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dc.contributor.author
Sinha, Tanmay
dc.contributor.supervisor
Kapur, Manu
dc.contributor.supervisor
Stern, Elsbeth
dc.contributor.supervisor
Kyza, Eleni
dc.contributor.supervisor
Chase, Catherine
dc.date.accessioned
2021-01-11T07:44:20Z
dc.date.available
2021-01-08T14:59:41Z
dc.date.available
2021-01-11T07:44:20Z
dc.date.issued
2020
dc.identifier.uri
http://hdl.handle.net/20.500.11850/460745
dc.identifier.doi
10.3929/ethz-b-000460745
dc.description.abstract
This thesis makes three inter-related contributions pertinent to problem-solving followed by instruction (PS-I), a learning design with high potential to influence students’ conceptual understanding and transfer. The first contribution aims at expanding the field meta-analytically by investigating factors affecting PS-I efficacy, relative to other widely practiced learning designs such as instruction followed by problem-solving (I-PS), scaffolded problem-solving followed by instruction (+PS-I), and alternative preparatory activity (e.g., worked example, problem-posing) followed by instruction (!PS-I). This strand of research is motivated by the fact that on the one hand, immense variability exists in PS-I implementations over the years, while on the other hand, attempts to synthesize this body of work are mostly qualitative in nature. The conducted meta-analyses therefore fill the research gap of identifying conditions under which preparatory problem-solving effects are best fostered. Results suggest a significant differential advantage of PS-I over I-PS, with additive effects when PS-I is implemented with high fidelity to the design principles of Productive Failure (PF). The learning advantage of PS-I still holds relative to !PS-I (albeit marginally significantly, and with partially additive effects for PF fidelity). However, existing work on scaffolding preparatory problem-solving (primarily towards problem-solving success) has no added learning benefits. The second contribution, via a classroom and follow-up lab study, therefore aims at experimentally investigating deliberate, guided failure as a novel scaffolding strategy within PS-I. This strand of research is motivated by the fact that within PS-I, there is a growing body of research on (i) unsuccessful attempts to explicitly scaffold problem-solving towards success (e.g., via cognitive and/or metacognitive support), and, (ii) mixed attempts to increase failure-likelihood by leaving preparatory problem-solving unscaffolded (that is, by not providing any explicit scaffolds). Creating failure opportunities in a learning design, however, does not automatically imply that students actually experience failure. The conducted experimental studies therefore fill the research gap of explicitly scaffolding preparatory problem-solving towards failure and examining its differential impact on learning. Results based on posttest scores and quality of student reasoning suggest that nudging students towards suboptimal solutions (via explicit failure-driven scaffolds) may lead to stronger conceptual understanding and the ability to transfer than nudging students towards more optimal solutions (via explicit success-driven scaffolds). Additionally, students exposed to both forms of scaffolding perform better than students who receive no explicit scaffolding during the problem-solving phase. The third contribution aims at expanding the explanatory basis of PS-I using process (and several retrospective) measures. This strand of research is motivated by the fact that despite growing work on certain retrospectively-administered measures (e.g., knowledge gap awareness, state curiosity) explaining differential advantages of PS-I across multiple studies, their impact altogether has not been thus far examined within a single study context. Mechanisms such as cognitive dissonance and metacognitive calibration, which are pertinent to the presence of scaffolding, have not yet been explored. Further, former educational psychology work on process measures of affect is limited to I-PS and/or guided discovery style contexts, with learning outcomes assessed independent of formal classroom instruction. The conducted multimodal learning analyses foregrounding the mechanisms of PS-I therefore fill the research gap of assessing fine-grained temporal dynamics of cognition and affect, and triangulating these dynamics with several retrospectively-administered measures. Results suggest abundance of unconventional negative emotions like shame, anger, disgust and contempt that differentially impact learning, and corroborate previously established work on the presence and positive influence of positive emotions like surprise, interest and happiness in generative problem-solving. The emotional roller-coaster ride experienced by students in preparatory problem-solving drives learning benefits. Taken together, the interdisciplinary contributions of this thesis advance state of the art in Educational Psychology, Learning Sciences and Affective Computing by the design of (and investigation of mechanisms underlying) failure-driven and success-driven pedagogy in PS-I.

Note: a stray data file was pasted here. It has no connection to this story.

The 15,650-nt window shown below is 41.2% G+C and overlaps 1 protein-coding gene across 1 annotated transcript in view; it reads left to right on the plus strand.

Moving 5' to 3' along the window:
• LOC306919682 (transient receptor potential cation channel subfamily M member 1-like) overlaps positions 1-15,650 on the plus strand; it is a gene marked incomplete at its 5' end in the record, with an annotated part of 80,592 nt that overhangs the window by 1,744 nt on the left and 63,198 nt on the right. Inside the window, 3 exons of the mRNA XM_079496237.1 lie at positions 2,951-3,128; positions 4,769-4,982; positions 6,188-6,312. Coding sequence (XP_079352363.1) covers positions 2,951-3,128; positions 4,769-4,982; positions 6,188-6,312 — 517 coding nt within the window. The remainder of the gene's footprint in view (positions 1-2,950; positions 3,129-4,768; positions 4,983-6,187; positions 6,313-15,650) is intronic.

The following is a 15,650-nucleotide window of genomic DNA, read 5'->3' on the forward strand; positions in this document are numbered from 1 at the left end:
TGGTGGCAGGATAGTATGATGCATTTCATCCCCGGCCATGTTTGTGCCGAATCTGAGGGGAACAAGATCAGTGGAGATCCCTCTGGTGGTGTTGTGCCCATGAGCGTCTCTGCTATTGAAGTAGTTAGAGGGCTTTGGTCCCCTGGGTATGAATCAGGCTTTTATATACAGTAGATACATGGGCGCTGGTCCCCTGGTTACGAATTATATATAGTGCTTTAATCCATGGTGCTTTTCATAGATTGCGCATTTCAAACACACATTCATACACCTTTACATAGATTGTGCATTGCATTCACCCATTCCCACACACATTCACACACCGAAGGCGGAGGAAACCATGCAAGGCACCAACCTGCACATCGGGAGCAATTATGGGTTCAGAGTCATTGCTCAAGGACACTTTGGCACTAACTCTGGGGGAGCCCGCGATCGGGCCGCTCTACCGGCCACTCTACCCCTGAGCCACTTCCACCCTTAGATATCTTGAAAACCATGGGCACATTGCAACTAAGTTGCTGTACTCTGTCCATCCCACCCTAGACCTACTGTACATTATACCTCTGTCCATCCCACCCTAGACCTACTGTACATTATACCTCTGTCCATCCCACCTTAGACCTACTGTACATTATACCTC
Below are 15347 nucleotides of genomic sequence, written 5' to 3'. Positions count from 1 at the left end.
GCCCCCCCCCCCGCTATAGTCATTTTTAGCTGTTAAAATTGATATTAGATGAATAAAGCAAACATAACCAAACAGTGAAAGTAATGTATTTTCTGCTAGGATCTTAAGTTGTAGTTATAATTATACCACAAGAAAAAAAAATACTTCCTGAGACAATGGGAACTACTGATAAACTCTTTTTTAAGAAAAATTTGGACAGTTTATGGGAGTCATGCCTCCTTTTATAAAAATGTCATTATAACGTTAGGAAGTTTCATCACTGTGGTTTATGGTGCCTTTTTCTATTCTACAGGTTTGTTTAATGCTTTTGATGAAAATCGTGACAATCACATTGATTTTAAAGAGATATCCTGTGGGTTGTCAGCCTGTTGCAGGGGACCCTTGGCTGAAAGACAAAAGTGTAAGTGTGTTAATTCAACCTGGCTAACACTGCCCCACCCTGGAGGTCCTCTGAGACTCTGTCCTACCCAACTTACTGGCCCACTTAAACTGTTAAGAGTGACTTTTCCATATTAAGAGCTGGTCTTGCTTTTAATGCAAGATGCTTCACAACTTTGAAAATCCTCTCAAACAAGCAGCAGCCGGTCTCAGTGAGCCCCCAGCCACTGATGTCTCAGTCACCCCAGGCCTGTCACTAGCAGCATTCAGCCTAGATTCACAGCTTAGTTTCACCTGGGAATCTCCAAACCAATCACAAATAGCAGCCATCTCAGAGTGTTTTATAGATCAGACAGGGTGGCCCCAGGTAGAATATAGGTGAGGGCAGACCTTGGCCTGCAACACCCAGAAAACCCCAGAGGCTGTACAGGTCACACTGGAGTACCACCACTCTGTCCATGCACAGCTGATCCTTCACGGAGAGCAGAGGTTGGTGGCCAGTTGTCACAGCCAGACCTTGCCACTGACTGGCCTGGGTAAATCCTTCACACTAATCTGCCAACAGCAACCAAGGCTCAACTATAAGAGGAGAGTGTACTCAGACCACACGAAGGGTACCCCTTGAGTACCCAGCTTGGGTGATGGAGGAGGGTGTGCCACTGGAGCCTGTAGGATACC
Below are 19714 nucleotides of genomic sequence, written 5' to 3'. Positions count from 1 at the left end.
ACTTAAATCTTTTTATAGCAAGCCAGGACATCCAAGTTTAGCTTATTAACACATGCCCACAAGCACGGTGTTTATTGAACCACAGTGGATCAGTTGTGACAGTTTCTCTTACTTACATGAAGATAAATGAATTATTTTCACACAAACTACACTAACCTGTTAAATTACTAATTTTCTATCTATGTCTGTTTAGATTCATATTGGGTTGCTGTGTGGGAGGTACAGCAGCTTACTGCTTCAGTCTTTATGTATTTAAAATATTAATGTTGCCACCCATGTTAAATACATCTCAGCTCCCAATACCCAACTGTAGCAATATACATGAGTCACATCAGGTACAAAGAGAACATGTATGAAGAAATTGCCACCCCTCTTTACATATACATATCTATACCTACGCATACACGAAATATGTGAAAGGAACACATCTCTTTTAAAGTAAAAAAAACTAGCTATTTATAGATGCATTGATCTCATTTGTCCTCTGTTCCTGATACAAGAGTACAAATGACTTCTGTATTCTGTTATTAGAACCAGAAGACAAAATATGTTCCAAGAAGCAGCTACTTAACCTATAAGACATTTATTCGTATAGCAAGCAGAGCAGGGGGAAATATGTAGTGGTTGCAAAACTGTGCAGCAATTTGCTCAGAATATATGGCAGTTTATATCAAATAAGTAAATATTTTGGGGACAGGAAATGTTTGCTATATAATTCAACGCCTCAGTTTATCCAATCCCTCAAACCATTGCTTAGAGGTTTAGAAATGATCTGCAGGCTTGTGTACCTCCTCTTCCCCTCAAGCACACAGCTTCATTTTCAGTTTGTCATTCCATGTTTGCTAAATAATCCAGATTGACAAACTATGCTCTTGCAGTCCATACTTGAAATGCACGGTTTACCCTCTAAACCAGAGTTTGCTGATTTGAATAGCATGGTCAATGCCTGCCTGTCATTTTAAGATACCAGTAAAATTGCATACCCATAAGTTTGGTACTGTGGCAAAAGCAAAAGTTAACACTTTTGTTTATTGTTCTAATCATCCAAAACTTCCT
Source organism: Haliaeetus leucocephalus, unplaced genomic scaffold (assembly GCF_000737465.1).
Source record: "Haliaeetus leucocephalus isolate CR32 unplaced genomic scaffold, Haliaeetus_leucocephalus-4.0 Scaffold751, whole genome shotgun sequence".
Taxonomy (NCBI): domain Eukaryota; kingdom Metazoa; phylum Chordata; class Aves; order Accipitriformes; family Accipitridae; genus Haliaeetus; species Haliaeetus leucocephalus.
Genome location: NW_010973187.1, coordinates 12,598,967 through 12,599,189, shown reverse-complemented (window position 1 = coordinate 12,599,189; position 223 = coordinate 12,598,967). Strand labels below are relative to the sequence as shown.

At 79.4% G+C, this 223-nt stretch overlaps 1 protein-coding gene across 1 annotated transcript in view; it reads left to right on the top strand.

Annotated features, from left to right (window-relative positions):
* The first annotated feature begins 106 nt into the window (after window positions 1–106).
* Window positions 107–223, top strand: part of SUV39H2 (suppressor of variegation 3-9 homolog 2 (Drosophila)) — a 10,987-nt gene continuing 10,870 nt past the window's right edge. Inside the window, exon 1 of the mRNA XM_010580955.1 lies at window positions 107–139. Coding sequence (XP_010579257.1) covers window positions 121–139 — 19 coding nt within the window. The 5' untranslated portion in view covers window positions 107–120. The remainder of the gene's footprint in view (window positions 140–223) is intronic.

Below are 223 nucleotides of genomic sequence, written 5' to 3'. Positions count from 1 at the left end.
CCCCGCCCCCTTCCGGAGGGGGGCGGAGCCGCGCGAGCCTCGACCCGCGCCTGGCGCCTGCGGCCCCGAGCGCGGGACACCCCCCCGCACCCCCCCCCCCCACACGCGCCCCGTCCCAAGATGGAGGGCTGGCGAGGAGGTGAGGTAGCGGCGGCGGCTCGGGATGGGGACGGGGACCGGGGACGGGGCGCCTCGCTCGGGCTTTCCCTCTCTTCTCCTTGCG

en_US
dc.format
application/pdf
en_US
dc.language.iso
en
en_US
dc.publisher
ETH Zurich
en_US
dc.subject
Failure-driven Pedagogy
en_US
dc.subject
Learning through Problem-solving
en_US
dc.subject
Scaffolding
en_US
dc.subject
Sensemaking
en_US
dc.subject
Cognition and Affect
en_US
dc.title
Problem-Solving Followed by Instruction: State-of-the-Art and New Directions
en_US
dc.type
Doctoral Thesis
dc.date.published
2021-01-11
ethz.size
247 p.
en_US
ethz.code.ddc
DDC - DDC::3 - Social sciences::370 - Education
en_US
ethz.code.ddc
DDC - DDC::1 - Philosophy & psychology::150 - Psychology
en_US
ethz.identifier.diss
27130
en_US
ethz.publication.place
Zurich
en_US
ethz.publication.status
published
en_US
ethz.leitzahl
ETH Zürich::00002 - ETH Zürich::00012 - Lehre und Forschung::00007 - Departemente::02045 - Dep. Geistes-, Sozial- u. Staatswiss. / Dep. of Humanities, Social and Pol.Sc.::02527 - Institut für Verhaltenswissenschaften / Institute of Behavioral Sciences::09590 - Kapur, Manu / Kapur, Manu
en_US
ethz.leitzahl.certified
ETH Zürich::00002 - ETH Zürich::00012 - Lehre und Forschung::00007 - Departemente::02045 - Dep. Geistes-, Sozial- u. Staatswiss. / Dep. of Humanities, Social and Pol.Sc.::02527 - Institut für Verhaltenswissenschaften / Institute of Behavioral Sciences::09590 - Kapur, Manu / Kapur, Manu
en_US
ethz.date.deposited
2021-01-08T14:59:49Z
ethz.source
FORM
ethz.eth
yes
en_US
ethz.availability
Embargoed
en_US
ethz.date.embargoend
2024-01-11
ethz.rosetta.installDate
2021-01-11T07:44:30Z
ethz.rosetta.lastUpdated
2021-02-15T23:03:58Z
ethz.rosetta.versionExported
true
ethz.COinS